Posted by: Ron Grover on January 12, 2010
The rub on Jeff Zucker, who heads NBC, has always been that no one could ever figure out what he did to get to the top. The 44-year old was a creature of General Electric. He rose from nowhere, starting as a researcher for the 1988 Olympics, and then as Katie Couric’s producer at The Today Show.
Using a combination of moxie and managing upward he jumped to run The Today Show, then sit atop NBC’s entertainment operations, and finally to run the entire NBC operation when Bob Wright retired in early 2007.
Well, Jeff, it looks like your luck has run out. The Jay Leno, Conan O’Brien mess will be your undoing, if not within the next few months then when Comcast takes over controlling interest in NBC Universal in the next year or so.
Your aim might have been laudable – to fix the wobbly network TV business model by cutting programming costs — but by putting Leno in the 10 pm prime time slot you’ve accelerated all of the business’ ailments. Menacing cable channels have picked off Leno defectors, NBC’s TV affiliates are steaming mad, and now NBC is at the mercy of just about every agent in Hollywood. If NBC wants a hot new David Kelly show (as it recently said it does) the network is going to pay through the nose for it.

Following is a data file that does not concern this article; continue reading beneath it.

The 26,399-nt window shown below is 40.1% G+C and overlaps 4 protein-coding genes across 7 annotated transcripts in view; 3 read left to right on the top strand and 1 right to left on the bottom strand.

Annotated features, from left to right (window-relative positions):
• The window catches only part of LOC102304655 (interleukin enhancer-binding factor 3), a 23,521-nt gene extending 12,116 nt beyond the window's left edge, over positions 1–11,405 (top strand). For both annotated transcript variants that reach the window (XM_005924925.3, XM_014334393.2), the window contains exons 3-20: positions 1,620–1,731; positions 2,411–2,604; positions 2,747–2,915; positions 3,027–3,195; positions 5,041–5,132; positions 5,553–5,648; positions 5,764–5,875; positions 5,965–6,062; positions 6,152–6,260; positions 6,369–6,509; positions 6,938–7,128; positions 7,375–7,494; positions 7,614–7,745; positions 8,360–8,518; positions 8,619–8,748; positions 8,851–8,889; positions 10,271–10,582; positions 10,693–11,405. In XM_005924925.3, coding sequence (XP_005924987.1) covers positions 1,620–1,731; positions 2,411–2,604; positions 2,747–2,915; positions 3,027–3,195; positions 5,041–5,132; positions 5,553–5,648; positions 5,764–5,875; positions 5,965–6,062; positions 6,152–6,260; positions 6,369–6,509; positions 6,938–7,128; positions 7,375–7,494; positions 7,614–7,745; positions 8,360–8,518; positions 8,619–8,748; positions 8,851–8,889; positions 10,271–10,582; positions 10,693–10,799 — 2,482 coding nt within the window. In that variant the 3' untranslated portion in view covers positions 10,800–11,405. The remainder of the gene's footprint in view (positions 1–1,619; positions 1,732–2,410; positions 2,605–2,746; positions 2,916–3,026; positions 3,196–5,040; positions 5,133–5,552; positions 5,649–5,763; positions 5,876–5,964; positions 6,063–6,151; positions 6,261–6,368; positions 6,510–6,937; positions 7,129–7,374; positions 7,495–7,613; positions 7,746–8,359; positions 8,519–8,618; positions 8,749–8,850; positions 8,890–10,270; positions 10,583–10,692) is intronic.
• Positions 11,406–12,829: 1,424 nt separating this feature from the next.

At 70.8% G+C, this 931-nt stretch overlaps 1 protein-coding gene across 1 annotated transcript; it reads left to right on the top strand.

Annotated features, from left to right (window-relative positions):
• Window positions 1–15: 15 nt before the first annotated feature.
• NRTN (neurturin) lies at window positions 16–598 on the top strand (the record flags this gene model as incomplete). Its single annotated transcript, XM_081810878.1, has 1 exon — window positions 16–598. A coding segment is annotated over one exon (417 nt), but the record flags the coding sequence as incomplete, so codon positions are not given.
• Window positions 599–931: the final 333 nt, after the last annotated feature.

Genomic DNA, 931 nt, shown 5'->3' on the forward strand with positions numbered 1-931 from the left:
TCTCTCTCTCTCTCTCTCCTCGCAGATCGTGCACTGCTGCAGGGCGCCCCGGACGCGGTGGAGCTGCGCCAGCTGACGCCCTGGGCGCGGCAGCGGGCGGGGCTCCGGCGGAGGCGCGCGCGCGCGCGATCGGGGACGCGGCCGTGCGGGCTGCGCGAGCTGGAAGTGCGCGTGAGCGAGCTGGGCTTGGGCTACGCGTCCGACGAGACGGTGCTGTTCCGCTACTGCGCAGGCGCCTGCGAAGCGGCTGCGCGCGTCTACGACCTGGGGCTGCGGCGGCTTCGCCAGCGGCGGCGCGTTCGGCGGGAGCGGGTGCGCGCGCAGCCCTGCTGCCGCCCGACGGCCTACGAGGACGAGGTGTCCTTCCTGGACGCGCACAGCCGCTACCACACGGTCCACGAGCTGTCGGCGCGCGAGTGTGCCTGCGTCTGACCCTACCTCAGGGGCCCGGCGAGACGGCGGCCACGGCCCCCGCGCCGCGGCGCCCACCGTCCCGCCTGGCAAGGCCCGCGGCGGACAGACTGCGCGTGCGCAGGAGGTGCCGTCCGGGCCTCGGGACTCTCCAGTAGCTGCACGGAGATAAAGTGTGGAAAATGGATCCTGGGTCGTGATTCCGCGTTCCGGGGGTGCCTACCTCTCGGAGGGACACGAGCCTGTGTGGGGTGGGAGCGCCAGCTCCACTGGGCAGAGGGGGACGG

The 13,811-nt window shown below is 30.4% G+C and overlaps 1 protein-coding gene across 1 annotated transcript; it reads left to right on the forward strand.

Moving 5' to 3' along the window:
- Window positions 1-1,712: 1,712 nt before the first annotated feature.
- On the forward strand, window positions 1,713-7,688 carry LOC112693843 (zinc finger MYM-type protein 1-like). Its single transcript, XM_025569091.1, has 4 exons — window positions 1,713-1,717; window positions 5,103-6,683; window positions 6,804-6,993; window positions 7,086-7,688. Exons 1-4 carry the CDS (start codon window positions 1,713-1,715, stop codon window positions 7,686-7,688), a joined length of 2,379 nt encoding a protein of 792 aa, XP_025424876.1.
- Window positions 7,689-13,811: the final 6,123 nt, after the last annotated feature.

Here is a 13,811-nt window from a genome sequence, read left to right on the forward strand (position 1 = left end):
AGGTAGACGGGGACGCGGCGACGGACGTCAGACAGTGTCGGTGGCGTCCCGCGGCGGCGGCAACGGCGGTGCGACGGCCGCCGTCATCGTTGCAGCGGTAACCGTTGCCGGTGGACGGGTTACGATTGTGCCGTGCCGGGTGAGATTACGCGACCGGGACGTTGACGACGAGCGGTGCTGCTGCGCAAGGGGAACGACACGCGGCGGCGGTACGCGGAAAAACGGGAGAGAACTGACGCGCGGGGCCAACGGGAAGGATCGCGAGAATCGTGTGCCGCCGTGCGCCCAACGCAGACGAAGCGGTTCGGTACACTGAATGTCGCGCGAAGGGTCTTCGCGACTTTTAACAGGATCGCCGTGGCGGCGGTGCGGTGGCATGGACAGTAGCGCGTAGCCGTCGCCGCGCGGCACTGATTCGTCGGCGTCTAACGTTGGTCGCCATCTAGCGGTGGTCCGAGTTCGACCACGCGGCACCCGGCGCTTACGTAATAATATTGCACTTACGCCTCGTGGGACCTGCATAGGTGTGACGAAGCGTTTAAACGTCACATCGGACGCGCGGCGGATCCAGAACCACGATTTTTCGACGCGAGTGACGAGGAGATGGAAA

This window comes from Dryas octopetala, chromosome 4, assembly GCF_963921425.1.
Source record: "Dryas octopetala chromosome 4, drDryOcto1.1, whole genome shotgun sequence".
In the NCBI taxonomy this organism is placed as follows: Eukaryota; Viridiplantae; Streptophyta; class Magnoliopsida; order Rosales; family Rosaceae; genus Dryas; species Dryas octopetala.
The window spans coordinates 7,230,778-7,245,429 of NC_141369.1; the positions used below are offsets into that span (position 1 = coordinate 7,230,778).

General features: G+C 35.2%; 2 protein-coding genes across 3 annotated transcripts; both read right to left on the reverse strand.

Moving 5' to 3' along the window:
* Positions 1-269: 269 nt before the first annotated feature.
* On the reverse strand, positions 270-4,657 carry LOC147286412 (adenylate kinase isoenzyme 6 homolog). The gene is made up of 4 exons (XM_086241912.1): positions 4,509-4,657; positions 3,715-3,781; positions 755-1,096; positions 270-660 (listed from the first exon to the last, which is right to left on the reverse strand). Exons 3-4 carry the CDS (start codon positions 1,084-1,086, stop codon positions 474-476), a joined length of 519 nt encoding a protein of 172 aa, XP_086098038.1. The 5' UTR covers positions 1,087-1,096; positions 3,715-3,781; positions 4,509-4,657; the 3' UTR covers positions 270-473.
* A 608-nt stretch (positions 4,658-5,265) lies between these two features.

The irony is that Zucker rose to the top at NBC on the basis of a prime time schedule that frankly stunk. The numbers of new shows that were created while he headed the prime time unit is few – in fact, I can think of just one, The Office, and that one was a British import.
Somehow Zucker never got tarred with the failure. Instead, he got the top job, and got out while the getting was good. (Of course, he did hire Ben Silverman before moving upstairs, and Silverman never really found his way to a hit, either).
The General Electric folks loved Zucker, it seemed, because he gets the credit for pushing NBC into the brave new world of cable channels. And under him NBC enjoyed steep ratings growth at its Bravo, USA and SyFy (formerly the Sci-Fi) Channel.
But nothing rivets the viewers’ attention like the happenings at a major network. You can bet that, as the Leno and Conan sagas play out, the guys at Comcast are glued to their sets.